And the melodies - folk, you all know how much I'm a sucker for a hook grounded in a striking tune with a good harmony and SUNDAYS has them in spades. Opening the album with 'Shade Of The Pines' creates so much urgency with the spiky plucks playing against the acoustic groove with some beautifully subtle strings accents, and that's before the choral vocals come behind the hook! Then we have the haunted, misty vibe of 'Turn' with that great bassline courtesy of Marie Linander Henriksen - who also contributes backing vocals and might as well be the secret weapon of this group - that builds a pretty striking crescendo in its own right, and when you follow it with the more straightforward acoustic cut 'Avalanche' that still brings so much richness of tone to its multi-tracking and bass simmer, you know you're in for something special. And when you follow it with the gentle piano, keening guitars, bass and trumpet holding together 'Fireman' and 'Romans', the subtle kickdrum gallop playing off the misty mix that builds the gradual crescendo of 'Rush', the echoing knock behind the twanging guitars that allows the mantra of the hook to feel as somber and meditative as it needs on 'Chants (Whenever There's Time)', there's a tranquility and vibe that so much indie folk tries to create but often succumbs to tedium. And to be fair, if there was a criticism I would level again Wiaca, it would be that it can feel a little too sedate at spots - the harmonies are beautiful and the dramatic swell is well earned, but a few moments can run a shade long, especially when the songs get the softest.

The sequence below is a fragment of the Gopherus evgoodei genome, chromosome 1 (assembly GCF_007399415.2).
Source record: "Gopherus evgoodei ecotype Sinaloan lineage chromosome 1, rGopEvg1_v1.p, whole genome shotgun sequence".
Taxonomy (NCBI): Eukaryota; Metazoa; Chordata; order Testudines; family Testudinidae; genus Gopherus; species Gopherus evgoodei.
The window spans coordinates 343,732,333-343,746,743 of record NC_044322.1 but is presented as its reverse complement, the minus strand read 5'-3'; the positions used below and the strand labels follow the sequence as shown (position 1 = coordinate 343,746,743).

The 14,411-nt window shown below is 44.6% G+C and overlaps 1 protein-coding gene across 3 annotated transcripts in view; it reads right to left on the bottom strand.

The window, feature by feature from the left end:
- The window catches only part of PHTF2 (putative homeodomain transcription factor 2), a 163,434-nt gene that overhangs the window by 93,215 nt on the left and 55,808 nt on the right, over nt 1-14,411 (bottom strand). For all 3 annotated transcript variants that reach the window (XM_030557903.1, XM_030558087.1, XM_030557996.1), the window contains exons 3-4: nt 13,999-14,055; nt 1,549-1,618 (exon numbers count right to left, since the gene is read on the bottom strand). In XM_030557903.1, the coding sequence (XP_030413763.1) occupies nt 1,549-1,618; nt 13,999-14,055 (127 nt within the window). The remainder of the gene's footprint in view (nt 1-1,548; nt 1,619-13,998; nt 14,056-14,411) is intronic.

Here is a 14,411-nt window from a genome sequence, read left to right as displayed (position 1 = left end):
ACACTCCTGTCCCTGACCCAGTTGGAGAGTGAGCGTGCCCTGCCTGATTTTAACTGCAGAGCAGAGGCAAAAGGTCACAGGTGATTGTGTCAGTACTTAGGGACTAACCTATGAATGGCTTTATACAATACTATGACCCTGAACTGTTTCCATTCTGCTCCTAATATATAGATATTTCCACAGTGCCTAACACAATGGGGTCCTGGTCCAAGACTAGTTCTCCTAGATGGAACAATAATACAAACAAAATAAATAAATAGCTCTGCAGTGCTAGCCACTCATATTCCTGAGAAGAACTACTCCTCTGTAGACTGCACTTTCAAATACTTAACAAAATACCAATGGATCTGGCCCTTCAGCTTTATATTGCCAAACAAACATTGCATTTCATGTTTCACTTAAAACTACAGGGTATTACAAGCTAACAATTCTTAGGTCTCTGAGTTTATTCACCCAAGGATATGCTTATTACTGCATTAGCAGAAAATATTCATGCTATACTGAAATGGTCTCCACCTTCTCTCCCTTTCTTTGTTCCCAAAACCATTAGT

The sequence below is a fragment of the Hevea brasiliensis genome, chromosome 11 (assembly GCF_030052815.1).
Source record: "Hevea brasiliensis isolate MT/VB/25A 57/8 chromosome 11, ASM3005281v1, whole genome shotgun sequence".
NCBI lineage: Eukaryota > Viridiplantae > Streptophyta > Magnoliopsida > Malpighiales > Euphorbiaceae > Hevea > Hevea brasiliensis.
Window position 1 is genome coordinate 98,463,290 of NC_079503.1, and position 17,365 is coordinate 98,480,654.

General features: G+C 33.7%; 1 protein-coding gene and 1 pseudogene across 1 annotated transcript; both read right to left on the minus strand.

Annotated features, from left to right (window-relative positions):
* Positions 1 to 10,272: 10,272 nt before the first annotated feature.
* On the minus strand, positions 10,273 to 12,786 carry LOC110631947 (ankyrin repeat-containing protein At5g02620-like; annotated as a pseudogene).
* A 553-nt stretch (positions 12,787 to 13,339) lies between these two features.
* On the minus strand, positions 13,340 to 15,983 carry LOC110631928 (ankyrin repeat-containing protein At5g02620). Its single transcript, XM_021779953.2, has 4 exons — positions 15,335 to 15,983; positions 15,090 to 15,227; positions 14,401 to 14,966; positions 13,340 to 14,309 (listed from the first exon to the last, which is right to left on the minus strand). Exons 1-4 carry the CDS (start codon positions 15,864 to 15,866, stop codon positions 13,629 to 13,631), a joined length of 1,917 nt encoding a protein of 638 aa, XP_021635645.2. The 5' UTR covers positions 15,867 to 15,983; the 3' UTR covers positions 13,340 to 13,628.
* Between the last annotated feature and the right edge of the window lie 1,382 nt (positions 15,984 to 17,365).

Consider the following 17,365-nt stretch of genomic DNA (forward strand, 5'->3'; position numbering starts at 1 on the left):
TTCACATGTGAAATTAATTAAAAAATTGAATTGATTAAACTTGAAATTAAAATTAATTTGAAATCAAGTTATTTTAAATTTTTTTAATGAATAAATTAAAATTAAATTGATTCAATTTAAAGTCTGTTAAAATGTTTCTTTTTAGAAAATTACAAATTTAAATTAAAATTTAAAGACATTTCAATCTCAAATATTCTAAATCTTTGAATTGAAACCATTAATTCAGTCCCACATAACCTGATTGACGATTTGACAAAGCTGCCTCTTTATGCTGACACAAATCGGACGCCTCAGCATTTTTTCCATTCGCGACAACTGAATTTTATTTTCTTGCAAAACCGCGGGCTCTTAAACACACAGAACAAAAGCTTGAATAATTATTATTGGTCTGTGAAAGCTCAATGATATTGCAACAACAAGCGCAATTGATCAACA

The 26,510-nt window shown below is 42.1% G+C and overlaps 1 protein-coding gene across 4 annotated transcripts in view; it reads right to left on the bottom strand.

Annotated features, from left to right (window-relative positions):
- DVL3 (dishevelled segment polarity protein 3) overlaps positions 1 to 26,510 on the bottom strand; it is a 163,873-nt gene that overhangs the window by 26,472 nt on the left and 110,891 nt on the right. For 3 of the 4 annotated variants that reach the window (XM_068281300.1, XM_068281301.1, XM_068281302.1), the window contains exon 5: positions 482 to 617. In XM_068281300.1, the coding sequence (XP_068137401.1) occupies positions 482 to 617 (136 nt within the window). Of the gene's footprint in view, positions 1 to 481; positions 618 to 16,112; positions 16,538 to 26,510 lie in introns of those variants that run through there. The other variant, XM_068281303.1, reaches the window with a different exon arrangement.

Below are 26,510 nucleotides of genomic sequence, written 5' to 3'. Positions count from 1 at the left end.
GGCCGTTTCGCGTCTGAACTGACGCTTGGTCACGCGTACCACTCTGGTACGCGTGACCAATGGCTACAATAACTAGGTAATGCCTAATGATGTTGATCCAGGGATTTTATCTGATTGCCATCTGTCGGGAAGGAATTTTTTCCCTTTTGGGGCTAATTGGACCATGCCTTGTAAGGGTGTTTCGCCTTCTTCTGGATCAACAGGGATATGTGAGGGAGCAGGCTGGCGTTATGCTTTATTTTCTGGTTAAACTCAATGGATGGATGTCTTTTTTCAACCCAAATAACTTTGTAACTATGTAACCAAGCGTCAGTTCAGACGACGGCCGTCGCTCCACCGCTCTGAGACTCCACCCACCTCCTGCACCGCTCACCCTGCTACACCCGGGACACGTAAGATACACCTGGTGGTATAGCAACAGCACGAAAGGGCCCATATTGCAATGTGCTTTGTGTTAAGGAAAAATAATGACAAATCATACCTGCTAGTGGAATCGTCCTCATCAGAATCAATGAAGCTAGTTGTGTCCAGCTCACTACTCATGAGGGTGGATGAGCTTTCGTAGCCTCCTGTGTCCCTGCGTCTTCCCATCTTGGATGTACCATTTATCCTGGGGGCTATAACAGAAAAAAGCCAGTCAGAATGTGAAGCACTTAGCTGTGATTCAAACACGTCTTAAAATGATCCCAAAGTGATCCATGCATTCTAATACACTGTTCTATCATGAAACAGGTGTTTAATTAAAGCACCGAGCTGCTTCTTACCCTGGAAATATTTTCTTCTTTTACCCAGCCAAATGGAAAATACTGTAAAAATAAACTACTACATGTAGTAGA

But that's just the sound and hooks - for an indie folk album to really stick the landing with me, it comes in the lyrics and themes. And here's what might surprise you: for as bright and yearning as these songs might appear, dig a bit deeper and you'll immediately notice that many of these cuts aren't all sunshine and rainbows, instead more revealing of exactly the sort of clingy possessiveness and self-pity that a well-meaning guy like our frontman might sing unironically but with a second of closer thought reflects an uglier or at the very least smothering tendency. And when you start paying attention to those details it's hard not to feel like this album starts to skid into Mumford & Sons territory - until you consider the album as a whole piece and uncover the larger theme. Let's start with 'Shade Of The Pines', the sort of yearning love song that anchors its hook in the belief she can't save him... unless she really can? And with that revelation songs like 'Passenger's Choir' read like the sort of 'nothing can stop our love' track that's a little too ready to bury her material issues, which forces the sharp admission of 'Turn' about him confronting his appetites - hell, on the next song he describes much of his love like an avalanche or hurricane with just enough convoluted guilt-tripping to try and yank her back in his orbit; and what's crazy is that the song is just sincere and romantic enough to almost stick the landing!